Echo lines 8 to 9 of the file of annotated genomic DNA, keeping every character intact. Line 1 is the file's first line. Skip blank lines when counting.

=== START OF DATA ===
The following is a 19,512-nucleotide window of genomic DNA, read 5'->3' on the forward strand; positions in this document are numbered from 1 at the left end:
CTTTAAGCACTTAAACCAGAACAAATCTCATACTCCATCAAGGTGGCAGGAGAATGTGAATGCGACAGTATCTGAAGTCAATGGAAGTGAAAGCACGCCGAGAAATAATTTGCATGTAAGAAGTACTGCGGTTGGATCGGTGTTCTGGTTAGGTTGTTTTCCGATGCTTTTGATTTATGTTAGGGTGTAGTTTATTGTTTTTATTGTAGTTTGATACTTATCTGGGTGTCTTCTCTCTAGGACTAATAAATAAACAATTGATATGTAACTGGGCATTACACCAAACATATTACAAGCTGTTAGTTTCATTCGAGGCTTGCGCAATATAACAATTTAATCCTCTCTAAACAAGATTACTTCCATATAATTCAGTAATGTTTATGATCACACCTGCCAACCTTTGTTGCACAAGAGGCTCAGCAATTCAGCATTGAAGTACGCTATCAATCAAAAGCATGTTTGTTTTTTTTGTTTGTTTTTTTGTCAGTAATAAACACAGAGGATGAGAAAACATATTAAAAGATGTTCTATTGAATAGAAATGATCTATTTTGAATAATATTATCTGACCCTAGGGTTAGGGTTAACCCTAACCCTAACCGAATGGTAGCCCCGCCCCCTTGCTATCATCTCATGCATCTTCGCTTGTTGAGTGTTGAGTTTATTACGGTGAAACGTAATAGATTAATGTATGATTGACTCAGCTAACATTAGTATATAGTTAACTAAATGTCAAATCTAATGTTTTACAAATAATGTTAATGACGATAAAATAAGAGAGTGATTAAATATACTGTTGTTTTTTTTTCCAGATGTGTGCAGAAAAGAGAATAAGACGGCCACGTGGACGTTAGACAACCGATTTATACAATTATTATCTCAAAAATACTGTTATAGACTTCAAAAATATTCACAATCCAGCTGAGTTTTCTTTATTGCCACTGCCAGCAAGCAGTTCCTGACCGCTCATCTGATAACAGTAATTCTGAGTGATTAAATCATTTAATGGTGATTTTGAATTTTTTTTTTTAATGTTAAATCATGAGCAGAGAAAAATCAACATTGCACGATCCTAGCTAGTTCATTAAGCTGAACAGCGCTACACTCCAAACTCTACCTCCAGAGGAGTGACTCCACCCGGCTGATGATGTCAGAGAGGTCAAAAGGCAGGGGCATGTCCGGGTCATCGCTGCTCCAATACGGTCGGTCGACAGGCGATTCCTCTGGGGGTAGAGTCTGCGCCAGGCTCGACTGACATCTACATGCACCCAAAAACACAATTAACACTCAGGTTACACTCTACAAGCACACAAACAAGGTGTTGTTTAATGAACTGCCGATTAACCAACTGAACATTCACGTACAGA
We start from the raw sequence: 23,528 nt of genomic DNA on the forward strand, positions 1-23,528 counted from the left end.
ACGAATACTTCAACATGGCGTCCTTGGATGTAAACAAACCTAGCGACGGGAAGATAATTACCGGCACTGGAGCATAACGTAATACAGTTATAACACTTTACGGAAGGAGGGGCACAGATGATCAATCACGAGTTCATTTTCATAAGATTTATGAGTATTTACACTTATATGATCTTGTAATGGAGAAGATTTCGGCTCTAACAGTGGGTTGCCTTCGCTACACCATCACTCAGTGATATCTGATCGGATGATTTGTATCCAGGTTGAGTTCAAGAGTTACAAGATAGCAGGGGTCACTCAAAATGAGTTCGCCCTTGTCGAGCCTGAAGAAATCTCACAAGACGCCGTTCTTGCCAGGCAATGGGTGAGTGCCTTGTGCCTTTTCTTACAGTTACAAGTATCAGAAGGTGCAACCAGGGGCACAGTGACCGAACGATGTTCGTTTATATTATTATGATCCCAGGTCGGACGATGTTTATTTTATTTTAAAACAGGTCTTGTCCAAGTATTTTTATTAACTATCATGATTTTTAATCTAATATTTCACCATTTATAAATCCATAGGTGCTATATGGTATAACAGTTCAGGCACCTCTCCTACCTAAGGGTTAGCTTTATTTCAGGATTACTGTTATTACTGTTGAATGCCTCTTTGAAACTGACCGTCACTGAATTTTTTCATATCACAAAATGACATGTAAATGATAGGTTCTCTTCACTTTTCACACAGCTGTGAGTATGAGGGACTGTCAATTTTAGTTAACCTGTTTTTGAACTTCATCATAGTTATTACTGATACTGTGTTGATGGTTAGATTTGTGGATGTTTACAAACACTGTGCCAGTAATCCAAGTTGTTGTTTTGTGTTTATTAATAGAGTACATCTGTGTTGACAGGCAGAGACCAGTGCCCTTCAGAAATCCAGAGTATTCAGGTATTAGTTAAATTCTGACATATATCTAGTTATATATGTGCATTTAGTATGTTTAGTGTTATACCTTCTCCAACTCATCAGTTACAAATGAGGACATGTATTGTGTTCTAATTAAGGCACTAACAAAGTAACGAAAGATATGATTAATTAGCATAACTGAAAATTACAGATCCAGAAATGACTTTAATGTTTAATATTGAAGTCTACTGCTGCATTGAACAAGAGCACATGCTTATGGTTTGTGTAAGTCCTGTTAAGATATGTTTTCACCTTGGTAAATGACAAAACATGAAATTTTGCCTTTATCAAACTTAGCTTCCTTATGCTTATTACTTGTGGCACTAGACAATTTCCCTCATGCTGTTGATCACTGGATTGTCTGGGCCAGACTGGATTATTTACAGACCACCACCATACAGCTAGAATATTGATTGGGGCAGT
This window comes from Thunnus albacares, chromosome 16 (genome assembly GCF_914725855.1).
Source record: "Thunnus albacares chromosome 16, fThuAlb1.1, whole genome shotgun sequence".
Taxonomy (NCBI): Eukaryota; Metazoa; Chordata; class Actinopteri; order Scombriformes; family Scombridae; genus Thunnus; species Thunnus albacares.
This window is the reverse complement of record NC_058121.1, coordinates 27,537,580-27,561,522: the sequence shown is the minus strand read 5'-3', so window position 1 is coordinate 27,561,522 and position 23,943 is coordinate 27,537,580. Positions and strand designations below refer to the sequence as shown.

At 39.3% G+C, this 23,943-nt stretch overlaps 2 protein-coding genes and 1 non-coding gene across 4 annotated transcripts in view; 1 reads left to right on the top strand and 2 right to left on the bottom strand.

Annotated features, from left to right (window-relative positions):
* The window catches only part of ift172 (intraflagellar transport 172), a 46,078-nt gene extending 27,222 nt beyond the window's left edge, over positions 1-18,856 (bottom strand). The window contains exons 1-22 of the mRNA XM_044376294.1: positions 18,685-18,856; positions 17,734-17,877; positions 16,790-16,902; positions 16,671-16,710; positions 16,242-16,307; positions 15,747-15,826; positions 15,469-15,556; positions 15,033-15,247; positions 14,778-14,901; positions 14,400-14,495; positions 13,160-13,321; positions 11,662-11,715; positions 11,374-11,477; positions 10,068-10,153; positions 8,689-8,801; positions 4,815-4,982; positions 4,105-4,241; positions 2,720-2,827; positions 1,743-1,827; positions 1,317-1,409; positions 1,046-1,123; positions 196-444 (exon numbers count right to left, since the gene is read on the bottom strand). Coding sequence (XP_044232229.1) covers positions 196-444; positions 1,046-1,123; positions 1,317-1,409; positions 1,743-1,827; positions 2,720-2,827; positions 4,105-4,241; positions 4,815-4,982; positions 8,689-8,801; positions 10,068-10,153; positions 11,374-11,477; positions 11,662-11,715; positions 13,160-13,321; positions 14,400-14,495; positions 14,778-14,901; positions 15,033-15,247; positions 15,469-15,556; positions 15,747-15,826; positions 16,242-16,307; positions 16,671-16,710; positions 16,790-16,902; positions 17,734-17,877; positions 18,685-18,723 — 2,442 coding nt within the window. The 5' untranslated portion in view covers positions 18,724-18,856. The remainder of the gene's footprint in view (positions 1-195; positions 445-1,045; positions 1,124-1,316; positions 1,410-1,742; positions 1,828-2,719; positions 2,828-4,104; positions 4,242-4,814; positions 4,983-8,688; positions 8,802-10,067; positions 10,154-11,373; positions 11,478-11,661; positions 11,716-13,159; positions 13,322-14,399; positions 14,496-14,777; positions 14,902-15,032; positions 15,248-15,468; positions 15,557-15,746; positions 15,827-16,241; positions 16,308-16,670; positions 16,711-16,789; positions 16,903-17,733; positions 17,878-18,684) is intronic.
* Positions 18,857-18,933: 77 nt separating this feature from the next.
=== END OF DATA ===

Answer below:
This window is the reverse complement of record NC_058121.1, coordinates 27,537,580-27,561,522: the sequence shown is the minus strand read 5'-3', so window position 1 is coordinate 27,561,522 and position 23,943 is coordinate 27,537,580. Positions and strand designations below refer to the sequence as shown.

At 39.3% G+C, this 23,943-nt stretch overlaps 2 protein-coding genes and 1 non-coding gene across 4 annotated transcripts in view; 1 reads left to right on the top strand and 2 right to left on the bottom strand.